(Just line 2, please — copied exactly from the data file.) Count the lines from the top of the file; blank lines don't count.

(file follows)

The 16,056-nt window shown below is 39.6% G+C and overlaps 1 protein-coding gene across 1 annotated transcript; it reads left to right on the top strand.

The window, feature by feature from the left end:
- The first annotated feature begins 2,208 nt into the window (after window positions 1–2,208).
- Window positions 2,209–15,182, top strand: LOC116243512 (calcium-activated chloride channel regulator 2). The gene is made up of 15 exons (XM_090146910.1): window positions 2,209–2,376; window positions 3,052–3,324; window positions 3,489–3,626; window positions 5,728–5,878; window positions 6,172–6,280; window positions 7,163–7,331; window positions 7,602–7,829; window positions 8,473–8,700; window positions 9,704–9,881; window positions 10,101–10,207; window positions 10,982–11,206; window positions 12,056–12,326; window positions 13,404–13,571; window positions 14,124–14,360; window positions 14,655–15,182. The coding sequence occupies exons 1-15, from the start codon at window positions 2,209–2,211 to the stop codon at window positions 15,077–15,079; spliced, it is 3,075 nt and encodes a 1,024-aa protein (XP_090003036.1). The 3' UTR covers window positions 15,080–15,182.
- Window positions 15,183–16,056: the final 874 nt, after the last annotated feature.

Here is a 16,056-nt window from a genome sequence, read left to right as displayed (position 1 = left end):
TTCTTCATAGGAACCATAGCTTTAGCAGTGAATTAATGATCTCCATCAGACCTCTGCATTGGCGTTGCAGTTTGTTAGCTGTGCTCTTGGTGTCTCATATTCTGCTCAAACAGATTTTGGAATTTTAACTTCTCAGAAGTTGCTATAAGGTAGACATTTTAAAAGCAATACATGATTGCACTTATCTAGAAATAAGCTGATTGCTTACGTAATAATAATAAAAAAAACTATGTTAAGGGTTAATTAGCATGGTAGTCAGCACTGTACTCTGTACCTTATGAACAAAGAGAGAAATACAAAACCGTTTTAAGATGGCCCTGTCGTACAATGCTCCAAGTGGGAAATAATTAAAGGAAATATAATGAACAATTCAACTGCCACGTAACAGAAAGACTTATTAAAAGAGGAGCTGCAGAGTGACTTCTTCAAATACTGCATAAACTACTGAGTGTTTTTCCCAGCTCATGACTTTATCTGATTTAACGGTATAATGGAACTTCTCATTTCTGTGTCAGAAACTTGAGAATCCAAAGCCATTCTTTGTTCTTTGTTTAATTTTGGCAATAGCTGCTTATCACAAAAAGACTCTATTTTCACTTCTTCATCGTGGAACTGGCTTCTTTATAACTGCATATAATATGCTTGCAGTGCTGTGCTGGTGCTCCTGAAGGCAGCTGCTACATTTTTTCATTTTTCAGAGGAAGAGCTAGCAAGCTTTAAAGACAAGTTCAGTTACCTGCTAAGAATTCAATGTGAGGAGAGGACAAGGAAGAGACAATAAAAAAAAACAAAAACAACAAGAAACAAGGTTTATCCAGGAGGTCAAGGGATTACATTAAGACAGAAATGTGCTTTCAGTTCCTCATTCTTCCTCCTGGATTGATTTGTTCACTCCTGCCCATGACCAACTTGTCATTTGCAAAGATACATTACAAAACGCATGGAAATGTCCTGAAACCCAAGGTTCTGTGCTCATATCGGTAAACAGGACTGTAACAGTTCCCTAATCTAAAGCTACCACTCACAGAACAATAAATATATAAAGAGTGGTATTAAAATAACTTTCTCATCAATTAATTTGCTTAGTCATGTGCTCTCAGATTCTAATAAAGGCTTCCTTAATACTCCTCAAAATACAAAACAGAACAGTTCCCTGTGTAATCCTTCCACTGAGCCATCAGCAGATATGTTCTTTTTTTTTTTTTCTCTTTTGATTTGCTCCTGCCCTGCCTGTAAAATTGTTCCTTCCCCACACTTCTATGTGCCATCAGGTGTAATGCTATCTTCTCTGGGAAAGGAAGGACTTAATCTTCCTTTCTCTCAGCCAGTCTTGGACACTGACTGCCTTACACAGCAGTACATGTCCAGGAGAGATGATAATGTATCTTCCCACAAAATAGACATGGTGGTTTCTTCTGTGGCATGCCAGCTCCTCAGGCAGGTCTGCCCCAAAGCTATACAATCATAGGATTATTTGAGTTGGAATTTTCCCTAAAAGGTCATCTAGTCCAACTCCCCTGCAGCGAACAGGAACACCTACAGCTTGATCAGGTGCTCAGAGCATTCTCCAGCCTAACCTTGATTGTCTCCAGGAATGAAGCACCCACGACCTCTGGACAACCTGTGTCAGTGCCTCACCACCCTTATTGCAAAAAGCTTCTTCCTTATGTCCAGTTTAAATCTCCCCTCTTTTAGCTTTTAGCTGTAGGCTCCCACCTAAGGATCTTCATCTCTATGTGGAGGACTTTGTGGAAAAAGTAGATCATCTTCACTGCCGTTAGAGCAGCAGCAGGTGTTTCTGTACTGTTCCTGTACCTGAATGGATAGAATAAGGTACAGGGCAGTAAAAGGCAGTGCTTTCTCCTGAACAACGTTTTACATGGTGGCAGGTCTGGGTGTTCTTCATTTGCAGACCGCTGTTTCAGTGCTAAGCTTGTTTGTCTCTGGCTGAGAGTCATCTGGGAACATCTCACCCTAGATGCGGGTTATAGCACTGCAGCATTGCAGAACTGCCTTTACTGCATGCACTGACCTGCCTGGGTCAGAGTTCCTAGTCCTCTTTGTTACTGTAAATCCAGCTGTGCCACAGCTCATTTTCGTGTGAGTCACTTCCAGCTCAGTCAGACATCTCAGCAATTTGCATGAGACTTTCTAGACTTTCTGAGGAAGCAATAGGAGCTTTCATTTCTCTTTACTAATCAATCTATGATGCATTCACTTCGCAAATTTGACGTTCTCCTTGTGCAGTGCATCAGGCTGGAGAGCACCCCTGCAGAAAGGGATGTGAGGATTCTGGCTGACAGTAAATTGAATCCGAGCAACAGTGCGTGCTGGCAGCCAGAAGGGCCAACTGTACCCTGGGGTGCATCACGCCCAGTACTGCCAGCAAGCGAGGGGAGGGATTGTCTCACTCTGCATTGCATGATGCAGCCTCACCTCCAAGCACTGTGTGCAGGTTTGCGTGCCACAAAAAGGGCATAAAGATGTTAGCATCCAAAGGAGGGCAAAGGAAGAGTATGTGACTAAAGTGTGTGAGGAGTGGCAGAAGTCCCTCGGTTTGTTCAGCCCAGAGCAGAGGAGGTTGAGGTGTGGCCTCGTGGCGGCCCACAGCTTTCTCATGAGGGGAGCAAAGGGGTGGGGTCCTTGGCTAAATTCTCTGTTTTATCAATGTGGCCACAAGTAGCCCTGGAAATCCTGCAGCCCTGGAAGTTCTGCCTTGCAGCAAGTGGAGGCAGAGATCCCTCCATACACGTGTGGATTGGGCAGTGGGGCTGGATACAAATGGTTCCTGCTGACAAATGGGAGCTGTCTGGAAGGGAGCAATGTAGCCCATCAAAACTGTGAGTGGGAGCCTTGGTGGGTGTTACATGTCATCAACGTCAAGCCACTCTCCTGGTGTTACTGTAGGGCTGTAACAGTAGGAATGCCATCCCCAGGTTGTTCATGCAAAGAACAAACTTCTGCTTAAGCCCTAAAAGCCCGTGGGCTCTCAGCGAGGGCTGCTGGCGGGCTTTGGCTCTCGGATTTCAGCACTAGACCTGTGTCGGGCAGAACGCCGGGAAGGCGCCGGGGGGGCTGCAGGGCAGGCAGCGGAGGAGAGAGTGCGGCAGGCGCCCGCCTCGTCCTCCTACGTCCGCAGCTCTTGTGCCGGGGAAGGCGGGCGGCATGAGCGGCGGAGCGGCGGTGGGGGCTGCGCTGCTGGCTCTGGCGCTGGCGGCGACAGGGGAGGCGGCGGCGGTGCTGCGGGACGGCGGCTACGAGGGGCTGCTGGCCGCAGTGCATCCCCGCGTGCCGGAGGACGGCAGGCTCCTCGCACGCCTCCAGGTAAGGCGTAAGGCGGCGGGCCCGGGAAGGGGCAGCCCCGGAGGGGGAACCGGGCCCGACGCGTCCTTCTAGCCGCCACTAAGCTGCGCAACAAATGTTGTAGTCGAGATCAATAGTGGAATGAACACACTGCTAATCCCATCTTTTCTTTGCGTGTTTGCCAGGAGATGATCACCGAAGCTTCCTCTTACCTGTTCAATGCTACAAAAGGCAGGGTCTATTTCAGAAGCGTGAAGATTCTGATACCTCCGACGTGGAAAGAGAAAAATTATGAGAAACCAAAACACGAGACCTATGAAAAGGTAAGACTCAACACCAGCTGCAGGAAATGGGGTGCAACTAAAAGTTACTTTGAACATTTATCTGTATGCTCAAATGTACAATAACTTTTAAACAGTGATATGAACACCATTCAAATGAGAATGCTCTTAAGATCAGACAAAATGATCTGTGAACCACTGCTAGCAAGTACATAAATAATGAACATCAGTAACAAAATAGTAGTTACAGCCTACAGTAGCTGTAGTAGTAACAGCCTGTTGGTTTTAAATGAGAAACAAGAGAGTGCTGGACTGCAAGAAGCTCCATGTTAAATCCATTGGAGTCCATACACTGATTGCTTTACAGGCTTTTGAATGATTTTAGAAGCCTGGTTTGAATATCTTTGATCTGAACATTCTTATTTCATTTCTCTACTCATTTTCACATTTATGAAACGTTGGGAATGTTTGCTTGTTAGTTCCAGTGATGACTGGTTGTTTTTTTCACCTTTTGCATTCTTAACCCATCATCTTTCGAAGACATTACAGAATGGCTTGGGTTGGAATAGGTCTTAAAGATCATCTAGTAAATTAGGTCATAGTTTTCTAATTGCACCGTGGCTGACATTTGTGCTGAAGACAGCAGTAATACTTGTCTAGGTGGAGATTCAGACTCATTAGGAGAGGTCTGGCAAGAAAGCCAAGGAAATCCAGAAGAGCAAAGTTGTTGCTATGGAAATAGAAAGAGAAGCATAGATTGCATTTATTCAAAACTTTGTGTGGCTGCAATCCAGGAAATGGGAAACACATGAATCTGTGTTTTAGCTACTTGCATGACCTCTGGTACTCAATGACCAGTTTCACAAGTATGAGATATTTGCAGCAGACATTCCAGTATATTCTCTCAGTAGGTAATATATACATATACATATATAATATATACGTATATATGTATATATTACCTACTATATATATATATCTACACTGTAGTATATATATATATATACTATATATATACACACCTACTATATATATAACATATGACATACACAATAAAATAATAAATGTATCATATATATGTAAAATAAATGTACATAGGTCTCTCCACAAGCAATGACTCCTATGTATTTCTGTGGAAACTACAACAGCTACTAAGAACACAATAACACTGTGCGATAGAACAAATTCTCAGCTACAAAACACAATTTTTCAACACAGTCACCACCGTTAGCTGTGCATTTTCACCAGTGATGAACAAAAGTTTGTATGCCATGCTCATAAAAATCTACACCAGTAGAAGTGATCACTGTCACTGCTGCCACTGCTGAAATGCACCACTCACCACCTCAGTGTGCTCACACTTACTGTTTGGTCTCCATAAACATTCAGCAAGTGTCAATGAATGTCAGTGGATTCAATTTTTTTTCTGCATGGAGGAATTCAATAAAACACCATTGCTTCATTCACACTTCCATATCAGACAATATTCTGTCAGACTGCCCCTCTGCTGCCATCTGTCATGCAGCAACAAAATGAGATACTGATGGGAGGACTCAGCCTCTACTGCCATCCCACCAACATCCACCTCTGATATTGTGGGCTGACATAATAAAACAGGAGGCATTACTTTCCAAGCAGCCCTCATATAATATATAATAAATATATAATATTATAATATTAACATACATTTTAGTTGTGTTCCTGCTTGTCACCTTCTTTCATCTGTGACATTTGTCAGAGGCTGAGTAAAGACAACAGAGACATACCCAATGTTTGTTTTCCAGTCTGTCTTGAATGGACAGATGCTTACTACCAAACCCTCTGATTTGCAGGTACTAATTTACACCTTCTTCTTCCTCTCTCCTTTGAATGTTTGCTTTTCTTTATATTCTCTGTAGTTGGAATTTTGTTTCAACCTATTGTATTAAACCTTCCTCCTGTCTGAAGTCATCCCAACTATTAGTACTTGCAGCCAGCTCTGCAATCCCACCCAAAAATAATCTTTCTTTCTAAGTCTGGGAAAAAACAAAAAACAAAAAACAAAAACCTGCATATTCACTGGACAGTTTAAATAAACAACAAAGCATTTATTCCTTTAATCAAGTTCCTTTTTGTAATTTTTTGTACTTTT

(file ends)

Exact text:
The window, feature by feature from the left end: